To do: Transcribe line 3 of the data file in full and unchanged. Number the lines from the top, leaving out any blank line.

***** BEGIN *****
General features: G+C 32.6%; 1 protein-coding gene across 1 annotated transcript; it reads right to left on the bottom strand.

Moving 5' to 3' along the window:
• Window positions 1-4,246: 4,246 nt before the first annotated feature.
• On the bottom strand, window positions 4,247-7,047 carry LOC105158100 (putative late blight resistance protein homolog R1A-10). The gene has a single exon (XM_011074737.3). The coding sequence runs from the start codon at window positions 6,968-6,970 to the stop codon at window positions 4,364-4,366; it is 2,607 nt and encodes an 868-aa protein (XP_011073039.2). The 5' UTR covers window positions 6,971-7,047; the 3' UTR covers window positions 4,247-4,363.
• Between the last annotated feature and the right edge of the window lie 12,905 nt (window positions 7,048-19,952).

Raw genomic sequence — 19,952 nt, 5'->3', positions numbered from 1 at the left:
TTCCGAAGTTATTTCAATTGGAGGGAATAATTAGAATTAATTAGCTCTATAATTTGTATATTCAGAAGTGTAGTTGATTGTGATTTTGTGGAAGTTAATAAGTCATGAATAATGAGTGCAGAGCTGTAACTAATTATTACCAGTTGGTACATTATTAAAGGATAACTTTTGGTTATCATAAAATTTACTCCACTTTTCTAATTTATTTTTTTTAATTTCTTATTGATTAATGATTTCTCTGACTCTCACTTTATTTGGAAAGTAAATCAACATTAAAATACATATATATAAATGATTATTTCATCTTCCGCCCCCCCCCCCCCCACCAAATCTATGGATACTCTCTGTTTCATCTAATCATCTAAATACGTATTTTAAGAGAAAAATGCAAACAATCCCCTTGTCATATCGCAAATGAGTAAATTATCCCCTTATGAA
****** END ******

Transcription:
• Window positions 1-4,246: 4,246 nt before the first annotated feature.